• He should have gone to Jared.

Written by Carilee

(photo credit:

Finding Your Inspiration

Have you ever sat at your computer screen that displays a blank page and the little cursor icon blinking at you like a clueless college student in the middle of a lecture about the positives and negatives of Pythagoras’s Theorem? I know I have. In fact, I have been doing that for the past few minutes. As a student, many questions flow through your mind. “Did I do well on that test?” “Will we have a quiz tomorrow?” and “What if I don’t find a boyfriend/girlfriend by spring?” However, none of these questions can hold a candle to the infamous “What will I write about?”

It’s a question that plagues us all: old and young, small and big, Hobbit and Ork. I know that when I receive the task to write, I freeze up the minute I sit down. What do I write about? Blink. Blink. Blink. 913[1]Fear no more, random reader, for I, Alfred of the Writing Center, am here to share some ingenious ways to find your inspiration (in no particular order).

  1. Bounce Ideas Off of Someone

Leading up to the conception of this blog post, my fearless partner in writing, Caitlin, helped me by letting me bounce some ideas off of her. She too, would throw ideas out. Some of the ideas I came up with were, well, magnificent to say the least. These ideas were things like “the downfall of an empire” or “Story Time with Alfred.” Needless to say, I dream big. Caitlin also had some pretty good ideas, some of which turned out to be the basis for this blog. Why does this work? First, it gets the creative juices flowing. It allows you to voice and hear other ideas. You may find yourself using some of these ideas, or being inspired by some of them, as I was. Second, it also helps to have someone to walk with you through the process. This is kind of what the Writing Center does. We help students walk through the process of their writing. Some will come in with ideas they want to write about. We are there for them to bounce their ideas off of and sometimes, they end up figuring things out without any advice simply because they voiced their ideas.

  1. Take a Break Before You Begin

I will always recommend getting away from the project if you’re stuck. You’re getting nothing done sitting in front of the computer, staring at the infinite whiteness. Instead, take your mind off it. Go outside, take a shower, or listen to music. (Keep in mind, though, you do have to go back to the project. Don’t procrastinate!) I typically do my best thinking when I’m not actively thinking about the task at hand. I find the ideas just kind of pop into my head whilst I do other things. I’ve thought of sermon ideas while playing video games and paper ideas while I am out with friends at dinner. In this specific case, I decided to listen to music for a bit. I thought about how different types of music tend to differ from each other and how each person is inspired in different ways from each kind. That was one of the driving forces behind this post. Sometimes, good ideas come about in the weirdest ways.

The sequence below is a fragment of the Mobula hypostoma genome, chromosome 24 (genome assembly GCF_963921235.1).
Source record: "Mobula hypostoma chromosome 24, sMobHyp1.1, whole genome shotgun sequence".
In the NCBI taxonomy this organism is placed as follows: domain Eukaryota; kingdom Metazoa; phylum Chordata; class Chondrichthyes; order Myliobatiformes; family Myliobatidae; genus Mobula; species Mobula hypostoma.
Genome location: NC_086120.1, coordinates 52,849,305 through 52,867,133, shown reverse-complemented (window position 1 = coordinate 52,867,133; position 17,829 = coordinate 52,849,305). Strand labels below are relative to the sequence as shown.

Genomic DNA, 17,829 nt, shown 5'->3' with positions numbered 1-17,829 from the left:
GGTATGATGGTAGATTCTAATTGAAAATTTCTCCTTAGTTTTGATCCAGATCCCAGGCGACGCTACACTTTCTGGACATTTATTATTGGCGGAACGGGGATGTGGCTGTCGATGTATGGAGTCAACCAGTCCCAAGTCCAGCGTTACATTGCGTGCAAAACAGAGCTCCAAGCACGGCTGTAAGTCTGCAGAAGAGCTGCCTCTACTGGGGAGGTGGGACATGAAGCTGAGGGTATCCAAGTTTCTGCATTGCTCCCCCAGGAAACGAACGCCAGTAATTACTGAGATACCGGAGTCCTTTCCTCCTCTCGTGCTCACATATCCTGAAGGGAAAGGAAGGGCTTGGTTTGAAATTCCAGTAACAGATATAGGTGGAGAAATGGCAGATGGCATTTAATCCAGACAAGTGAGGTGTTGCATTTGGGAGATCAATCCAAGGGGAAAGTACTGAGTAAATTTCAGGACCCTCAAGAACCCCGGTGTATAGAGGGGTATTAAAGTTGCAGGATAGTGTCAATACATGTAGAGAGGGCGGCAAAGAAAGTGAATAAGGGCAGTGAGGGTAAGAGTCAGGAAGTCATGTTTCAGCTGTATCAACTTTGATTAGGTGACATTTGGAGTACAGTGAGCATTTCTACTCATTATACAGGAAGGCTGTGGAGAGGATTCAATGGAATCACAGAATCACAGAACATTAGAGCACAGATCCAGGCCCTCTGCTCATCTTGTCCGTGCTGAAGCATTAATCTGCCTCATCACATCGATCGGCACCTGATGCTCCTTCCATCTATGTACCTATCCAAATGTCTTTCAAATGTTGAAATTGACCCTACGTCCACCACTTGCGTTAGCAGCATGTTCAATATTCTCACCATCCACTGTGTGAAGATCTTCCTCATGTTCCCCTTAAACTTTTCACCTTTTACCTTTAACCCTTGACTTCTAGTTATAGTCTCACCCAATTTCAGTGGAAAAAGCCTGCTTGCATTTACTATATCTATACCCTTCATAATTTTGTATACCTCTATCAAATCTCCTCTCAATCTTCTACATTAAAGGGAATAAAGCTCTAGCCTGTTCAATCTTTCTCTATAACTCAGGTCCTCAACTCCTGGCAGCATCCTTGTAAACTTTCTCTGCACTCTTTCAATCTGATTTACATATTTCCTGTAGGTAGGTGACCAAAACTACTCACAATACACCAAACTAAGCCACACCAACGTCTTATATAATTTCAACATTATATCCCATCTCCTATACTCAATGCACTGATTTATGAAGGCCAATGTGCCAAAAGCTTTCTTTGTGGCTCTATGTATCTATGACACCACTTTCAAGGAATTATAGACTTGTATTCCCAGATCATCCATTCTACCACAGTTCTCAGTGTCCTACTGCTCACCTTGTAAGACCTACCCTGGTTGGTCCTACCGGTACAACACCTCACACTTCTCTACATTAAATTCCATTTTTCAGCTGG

1. Read to Write

A good writer is a well-read writer. This goes for both academic and nonacademic writing. With academic writing, there is typically a source that needs to be used. That source can be a novel, short story, poem, journal article, you name it. You need these sources to base some of the paper on. With nonacademic writing, the best thing you can do is read read read. Reading tends to stimulate the imagination and, when a book is well-written, you can visualize the book in your head. You see, hear, and can even touch what is happening. Regardless, if you are not currently reading a book, I would recommend you go get one. By looking at other writing styles, you can even develop your own. However, this does not mean to blatantly copy them. That is called plagiarism and is very illegal. Like, super illegal.

On my planet, it's a coat of arms. It stands for copyright infringement,.

On my planet, it’s a symbol. It stands for copyright infringement.

  1. Just Start Writing

Write down ideas as they come into your head. Write out whatever you can think of until your tank is empty. Afterwards, look at your writing, go through it, and pick out the good stuff. This will also help you reign in your ideas as you can edit out anything that does not really add to the general quality of your writing.

Figuring out what to write can be a daunting task. However, if you find things that help you come up with ideas, use them. Use all the tools at your disposal to come up with ideas. Your mind is full of limitless potential. You can write a novel, a thesis, or even a movie review. All you need is the right inspiration.

Written by Alfred